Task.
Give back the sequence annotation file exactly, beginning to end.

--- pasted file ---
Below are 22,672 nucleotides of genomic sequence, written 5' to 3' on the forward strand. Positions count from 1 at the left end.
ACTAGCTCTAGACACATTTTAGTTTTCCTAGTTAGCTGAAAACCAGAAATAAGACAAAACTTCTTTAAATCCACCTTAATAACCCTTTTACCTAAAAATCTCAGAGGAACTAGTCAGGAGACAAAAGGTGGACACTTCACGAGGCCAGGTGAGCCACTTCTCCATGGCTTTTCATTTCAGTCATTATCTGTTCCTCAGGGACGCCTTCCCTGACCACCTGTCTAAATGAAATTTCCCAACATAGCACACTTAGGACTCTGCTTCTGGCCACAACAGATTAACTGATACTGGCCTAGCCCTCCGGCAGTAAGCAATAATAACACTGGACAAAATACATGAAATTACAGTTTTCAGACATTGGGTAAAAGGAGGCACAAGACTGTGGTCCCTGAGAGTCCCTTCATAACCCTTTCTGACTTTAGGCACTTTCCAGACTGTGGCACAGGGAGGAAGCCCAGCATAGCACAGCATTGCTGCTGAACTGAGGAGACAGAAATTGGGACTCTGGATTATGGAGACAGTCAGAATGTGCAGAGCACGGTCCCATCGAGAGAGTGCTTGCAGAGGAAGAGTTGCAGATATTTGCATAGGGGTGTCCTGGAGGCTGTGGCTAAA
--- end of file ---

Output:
Below are 22,672 nucleotides of genomic sequence, written 5' to 3' on the forward strand. Positions count from 1 at the left end.
ACTAGCTCTAGACACATTTTAGTTTTCCTAGTTAGCTGAAAACCAGAAATAAGACAAAACTTCTTTAAATCCACCTTAATAACCCTTTTACCTAAAAATCTCAGAGGAACTAGTCAGGAGACAAAAGGTGGACACTTCACGAGGCCAGGTGAGCCACTTCTCCATGGCTTTTCATTTCAGTCATTATCTGTTCCTCAGGGACGCCTTCCCTGACCACCTGTCTAAATGAAATTTCCCAACATAGCACACTTAGGACTCTGCTTCTGGCCACAACAGATTAACTGATACTGGCCTAGCCCTCCGGCAGTAAGCAATAATAACACTGGACAAAATACATGAAATTACAGTTTTCAGACATTGGGTAAAAGGAGGCACAAGACTGTGGTCCCTGAGAGTCCCTTCATAACCCTTTCTGACTTTAGGCACTTTCCAGACTGTGGCACAGGGAGGAAGCCCAGCATAGCACAGCATTGCTGCTGAACTGAGGAGACAGAAATTGGGACTCTGGATTATGGAGACAGTCAGAATGTGCAGAGCACGGTCCCATCGAGAGAGTGCTTGCAGAGGAAGAGTTGCAGATATTTGCATAGGGGTGTCCTGGAGGCTGTGGCTAAA